Judo is a martial art known throughout the world. One of the mottoes of Kano Jigoro Shihan (Master), the founder of judo, is jita-kyoei, often translated into English as "mutual welfare and benefit." In line with Kano Shihan's belief that "each of us prospers together with others when we trust each other and help each other," the Japan Foundation Asia Center and the Kodokan Judo Institute* are jointly running the JAPAN-ASEAN JITA-KYOEI PROJECT. In Myanmar, Mr. Shinro Fujita was named Honorary Patron of the Myanmar Judo Federation and is even called "the father of Myanmar judo," while the president of the federation, Mr. Tun Tun, works hard to increase the knowledge and practice of judo in the country. We spoke with both of these individuals, who are involved in the JAPAN-ASEAN JITA-KYOEI PROJECT, about the popularization of judo outside Japan and about prospects for the future.
With Japan's fall 2019 hosting of the Rugby World Cup, rugby has surged in popularity across the country. Against this backdrop, global attention has turned to Sport for Development and Peace (SDP), a movement to spread the vision of leveraging sports to advance development and peace. Masatoshi Mukoyama received the FY2018 Japan Foundation Asia Center Fellowship to visit four ASEAN countries and research their implementation of rugby SDP programs, so we asked him to write this article on his experiences there and the potential for sports-driven international exchange.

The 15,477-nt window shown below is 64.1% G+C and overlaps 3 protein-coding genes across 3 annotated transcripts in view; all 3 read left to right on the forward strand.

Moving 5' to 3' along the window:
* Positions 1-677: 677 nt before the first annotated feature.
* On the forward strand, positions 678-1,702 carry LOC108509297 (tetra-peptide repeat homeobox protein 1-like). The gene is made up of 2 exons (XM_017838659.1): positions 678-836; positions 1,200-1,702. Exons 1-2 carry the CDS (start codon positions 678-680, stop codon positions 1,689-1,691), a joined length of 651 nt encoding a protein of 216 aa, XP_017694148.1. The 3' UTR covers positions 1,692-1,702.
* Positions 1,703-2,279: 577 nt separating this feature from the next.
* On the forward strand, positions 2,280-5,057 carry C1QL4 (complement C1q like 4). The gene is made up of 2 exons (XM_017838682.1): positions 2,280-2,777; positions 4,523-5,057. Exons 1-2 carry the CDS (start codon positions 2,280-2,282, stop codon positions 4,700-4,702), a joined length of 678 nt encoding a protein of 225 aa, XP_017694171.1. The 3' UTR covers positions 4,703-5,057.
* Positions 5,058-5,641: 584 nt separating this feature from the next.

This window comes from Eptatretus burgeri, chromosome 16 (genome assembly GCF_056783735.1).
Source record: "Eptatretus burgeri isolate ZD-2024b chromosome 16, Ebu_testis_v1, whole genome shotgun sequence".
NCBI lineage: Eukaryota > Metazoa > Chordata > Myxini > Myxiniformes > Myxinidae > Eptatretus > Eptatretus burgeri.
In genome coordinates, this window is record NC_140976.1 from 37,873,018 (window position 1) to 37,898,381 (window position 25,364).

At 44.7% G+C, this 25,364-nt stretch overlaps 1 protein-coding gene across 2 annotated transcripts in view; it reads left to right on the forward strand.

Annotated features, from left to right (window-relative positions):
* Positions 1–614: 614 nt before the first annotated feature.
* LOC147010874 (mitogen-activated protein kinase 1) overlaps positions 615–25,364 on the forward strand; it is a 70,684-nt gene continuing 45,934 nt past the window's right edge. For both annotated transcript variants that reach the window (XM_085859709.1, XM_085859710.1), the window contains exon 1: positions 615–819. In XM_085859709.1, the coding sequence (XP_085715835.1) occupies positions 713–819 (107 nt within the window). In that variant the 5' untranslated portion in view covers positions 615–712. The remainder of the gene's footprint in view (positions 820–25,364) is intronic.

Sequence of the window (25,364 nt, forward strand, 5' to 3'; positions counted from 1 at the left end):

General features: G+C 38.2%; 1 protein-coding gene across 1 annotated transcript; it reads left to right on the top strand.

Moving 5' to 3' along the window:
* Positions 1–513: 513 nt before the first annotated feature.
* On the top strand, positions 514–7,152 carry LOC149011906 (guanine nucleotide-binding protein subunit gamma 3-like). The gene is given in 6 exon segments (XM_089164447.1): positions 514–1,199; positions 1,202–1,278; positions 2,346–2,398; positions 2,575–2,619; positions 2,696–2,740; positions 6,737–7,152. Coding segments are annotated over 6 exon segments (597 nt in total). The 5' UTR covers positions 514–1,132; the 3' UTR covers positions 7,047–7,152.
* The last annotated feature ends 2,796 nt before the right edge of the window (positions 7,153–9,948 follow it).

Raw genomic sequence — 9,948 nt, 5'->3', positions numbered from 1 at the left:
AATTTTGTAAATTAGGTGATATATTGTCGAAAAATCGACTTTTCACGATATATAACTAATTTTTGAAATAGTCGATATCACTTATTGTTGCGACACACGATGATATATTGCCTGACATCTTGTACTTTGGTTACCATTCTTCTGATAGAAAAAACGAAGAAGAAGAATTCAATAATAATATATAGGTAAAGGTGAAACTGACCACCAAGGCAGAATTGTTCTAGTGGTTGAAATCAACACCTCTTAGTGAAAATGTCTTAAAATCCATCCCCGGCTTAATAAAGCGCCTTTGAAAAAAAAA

I served as curator for MANGA⇔TOKYO, an exhibition featuring manga (comics) and anime (animation) that was held in Paris as part of Japonismes 2018. The Japanese government's desire to present manga and anime abroad reflects the popularity that these cultural products have been enjoying in other countries.
The Japan Foundation invites academics and researchers in the area of Japanese studies to study in Japan. The guest contributor for this issue is Carolyn Wargula, a 2018 Japanese Studies Fellow who researched "Embodying the Buddha: The Presence of Women in Japanese Buddhist Hair Embroideries, 1200-1700" at the International Research Center for Japanese Studies as a fellow writing her doctoral thesis.